Shame on you, Mother Nature. That was uncalled for.

Ripping through Bernardsville, New Jersey with heavy snow, slush, and rain, you split open and knocked down gaggles of trees, which fell on wires and knocked out almost all of our town's power for hours and, in many cases, days.

What a mess you made of our town. Why so early and sudden a blast, when we weren't really expecting such widespread disruption, before the month of November had arrived? Why send such a foreboding, ominous message about the Winter that plods towards us? Why throw us this curve ball so early in the season of cool, chilly, and freezing?

You were not nice to do this.

Let me tell you a personal story of dismay and unhappiness. When you hit last Saturday afternoon, I had been planning to watch eight to ten hours of college football. My family was out and about and I had the house to myself.  In the back of my mind I had images of myself ordering for delivery a large pepperoni pie from Pizza Hut. The day was filled with blissful ideas as I lay in bed relaxing.

I nodded off for awhile. Then loud, weird-sounding thuds started reverberating outside my house. I thought a tree or two had fallen on my house. What was going on, I thought? I could not possibly spend the rest of my day calling tree people to get estimates for how much it would cost for them to cut down a tree dissecting my house. Ball games were on.

Aggravated, I got out of bed and went outside to survey the damage. To my surprise, some tree branches had fallen but none on my house. Whew. I then studied the five or six 200 foot oak towers in my back yard and wondered if they would topple. I figured they might but what could I do about it?

Peering around my neighborhood street, I noticed more tree branches were down. It was as if a tornado had accompanied the snow and sleet that whipped through our town. These forces had a parade with each other, joining to destroy all in their way, in lock-step.  Using the best logic I could muster, I figured that the trees still had leaves on them and, coupled with the heavy, wet snow, could not continue standing. It was as good a theory as any other.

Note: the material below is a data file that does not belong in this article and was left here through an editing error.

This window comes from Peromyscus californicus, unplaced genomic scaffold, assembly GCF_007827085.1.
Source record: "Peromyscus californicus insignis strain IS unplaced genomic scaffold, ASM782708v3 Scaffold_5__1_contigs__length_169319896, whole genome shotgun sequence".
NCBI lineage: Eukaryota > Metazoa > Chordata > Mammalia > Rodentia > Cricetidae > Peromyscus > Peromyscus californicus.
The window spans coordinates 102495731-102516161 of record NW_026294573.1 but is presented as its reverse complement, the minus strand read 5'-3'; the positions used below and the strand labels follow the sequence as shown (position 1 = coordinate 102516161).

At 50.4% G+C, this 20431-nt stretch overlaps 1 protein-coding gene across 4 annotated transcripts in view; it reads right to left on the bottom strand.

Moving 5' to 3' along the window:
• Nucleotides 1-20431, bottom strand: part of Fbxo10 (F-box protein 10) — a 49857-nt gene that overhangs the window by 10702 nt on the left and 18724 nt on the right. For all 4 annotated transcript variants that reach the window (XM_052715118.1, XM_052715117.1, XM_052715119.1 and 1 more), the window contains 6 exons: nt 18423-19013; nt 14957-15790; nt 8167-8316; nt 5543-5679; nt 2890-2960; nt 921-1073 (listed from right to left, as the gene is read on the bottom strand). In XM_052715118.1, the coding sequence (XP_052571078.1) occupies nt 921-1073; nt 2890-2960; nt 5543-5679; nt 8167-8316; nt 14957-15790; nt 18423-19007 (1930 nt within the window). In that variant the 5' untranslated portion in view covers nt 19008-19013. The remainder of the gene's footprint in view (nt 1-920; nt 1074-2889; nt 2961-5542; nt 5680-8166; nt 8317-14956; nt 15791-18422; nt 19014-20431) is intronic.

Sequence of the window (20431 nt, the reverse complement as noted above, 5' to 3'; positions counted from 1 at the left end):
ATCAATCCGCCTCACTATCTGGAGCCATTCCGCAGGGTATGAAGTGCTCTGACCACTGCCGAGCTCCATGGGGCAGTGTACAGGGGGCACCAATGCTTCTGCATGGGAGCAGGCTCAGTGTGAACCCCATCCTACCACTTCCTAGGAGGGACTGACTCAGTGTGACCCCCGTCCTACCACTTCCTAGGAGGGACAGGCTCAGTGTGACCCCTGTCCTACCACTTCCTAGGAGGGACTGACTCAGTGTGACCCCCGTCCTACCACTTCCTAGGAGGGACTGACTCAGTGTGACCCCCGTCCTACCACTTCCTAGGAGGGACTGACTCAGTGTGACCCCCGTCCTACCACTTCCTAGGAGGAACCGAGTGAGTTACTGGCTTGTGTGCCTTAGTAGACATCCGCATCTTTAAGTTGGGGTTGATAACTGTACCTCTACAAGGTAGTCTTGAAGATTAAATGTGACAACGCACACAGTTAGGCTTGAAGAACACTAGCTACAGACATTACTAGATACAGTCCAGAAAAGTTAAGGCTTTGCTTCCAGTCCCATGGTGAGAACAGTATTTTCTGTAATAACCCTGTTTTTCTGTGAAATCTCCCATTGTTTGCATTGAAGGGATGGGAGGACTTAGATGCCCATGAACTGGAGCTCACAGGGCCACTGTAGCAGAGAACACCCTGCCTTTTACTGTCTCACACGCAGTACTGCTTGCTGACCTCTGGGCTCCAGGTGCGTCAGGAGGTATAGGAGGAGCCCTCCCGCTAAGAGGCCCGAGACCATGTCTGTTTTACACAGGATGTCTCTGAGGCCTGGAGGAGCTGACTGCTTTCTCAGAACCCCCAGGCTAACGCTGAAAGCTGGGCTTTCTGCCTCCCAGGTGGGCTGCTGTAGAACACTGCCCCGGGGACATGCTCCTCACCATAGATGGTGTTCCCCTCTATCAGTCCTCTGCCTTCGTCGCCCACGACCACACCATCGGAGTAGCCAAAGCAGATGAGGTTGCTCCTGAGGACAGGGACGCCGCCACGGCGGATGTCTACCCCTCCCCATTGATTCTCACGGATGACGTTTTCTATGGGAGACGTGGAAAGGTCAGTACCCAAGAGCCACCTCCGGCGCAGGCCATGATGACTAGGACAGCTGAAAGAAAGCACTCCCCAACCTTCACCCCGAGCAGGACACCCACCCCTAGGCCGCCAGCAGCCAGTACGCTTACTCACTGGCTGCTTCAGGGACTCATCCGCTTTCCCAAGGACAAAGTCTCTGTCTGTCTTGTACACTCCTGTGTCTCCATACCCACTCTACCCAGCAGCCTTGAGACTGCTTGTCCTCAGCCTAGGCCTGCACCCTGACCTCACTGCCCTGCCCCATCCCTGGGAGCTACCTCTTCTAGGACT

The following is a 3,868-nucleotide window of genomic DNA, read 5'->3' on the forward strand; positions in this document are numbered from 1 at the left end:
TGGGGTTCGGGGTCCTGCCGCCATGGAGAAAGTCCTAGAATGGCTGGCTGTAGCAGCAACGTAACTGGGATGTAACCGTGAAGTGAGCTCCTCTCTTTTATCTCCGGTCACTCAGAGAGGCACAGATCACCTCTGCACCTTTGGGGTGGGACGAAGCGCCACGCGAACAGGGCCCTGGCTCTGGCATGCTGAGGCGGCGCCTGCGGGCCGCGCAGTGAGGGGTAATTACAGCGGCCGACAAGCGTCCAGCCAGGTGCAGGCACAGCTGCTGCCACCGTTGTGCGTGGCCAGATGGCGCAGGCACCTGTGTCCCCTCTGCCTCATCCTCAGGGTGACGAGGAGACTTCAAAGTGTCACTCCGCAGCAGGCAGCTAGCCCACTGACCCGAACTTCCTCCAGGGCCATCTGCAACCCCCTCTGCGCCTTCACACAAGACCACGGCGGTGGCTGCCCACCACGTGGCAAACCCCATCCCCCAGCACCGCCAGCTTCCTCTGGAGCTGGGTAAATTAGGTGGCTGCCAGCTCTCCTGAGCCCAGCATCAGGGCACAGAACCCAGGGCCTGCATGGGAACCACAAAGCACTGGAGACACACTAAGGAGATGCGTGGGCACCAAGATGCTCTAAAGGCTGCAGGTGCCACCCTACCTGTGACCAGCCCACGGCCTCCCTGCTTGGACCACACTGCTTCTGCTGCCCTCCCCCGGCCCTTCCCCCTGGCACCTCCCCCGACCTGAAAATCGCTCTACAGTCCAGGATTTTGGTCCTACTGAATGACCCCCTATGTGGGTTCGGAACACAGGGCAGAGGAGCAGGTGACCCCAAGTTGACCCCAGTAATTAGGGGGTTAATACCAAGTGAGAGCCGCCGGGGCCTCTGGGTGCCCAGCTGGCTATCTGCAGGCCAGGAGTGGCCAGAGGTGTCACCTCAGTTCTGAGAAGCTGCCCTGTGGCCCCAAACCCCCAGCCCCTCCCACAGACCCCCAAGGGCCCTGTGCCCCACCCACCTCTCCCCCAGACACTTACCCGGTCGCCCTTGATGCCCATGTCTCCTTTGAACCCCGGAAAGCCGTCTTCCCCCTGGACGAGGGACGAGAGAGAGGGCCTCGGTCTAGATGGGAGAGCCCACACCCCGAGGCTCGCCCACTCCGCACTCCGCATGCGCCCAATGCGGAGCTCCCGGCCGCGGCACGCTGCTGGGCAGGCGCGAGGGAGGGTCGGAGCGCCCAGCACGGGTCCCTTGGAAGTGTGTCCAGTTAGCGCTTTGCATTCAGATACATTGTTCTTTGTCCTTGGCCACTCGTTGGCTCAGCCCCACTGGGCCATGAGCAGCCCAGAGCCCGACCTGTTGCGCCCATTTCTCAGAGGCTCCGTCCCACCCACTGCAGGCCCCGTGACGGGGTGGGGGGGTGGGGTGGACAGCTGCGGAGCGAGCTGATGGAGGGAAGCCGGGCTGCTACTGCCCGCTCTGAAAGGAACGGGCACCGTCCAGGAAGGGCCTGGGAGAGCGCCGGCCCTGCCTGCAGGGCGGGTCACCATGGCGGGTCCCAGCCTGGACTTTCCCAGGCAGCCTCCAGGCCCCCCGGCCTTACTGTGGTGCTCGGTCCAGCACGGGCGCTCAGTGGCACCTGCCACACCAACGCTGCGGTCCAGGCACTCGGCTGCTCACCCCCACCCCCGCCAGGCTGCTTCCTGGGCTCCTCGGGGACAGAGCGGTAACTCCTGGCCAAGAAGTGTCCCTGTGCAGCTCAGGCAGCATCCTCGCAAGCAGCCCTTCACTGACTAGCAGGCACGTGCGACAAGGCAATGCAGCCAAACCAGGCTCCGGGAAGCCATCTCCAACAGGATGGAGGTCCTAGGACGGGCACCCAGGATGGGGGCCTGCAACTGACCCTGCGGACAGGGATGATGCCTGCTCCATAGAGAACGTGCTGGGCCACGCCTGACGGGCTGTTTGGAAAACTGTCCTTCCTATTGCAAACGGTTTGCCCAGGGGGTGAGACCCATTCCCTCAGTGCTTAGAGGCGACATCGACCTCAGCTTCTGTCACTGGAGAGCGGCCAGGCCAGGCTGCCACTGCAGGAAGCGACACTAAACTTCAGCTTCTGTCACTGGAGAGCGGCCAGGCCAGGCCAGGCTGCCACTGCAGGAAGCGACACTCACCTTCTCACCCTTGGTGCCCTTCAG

I got in my car looking to drive somewhere, anywhere, to get out of my house in which the power had gone kaput. Some other region of the country was one of my thoughts of where to go. No TV meant no balls games could be watched. That wouldn't do. As I drove, the magnitude of the storm's damage set in. There were branches and trees all over the streets. Cars were lining up, turning around. Police officers, fire trucks, and ambulances made their siren noises all day long. I spun out while driving, burning rubber, as a police officer watch me with disdain and wonder. I turned around and went back to my house.

By this time it was dark inside. No candles in my house, at least not any that I knew where to find nor was willing to hunt for. With nothing else to do, I went back to bed. It was probably six o'clock at night. I then just stayed there for the next thirteen hours. Spending so much time tossing and turning, my shoulders started to get sore. Maybe, I thought, all the sleeping was causing me to break my clavicle or tear my labrum or separate my shoulders from their sockets. I laid in bed and slept so long I was injuring myself.

What a cruel night in my beloved home town. What a dastardly deed Mother Nature did to me and the rest of our citizens. She robbed me of football on Saturday and Sunday. Maybe it was her idea of the ultimate Halloween prank, a big scare. Maybe she was having a bad day and took it out on us. Maybe Mother Nature crossed the line with this storm.

I'd say not maybe, but definitely, she was the Wicked Witch from the West.


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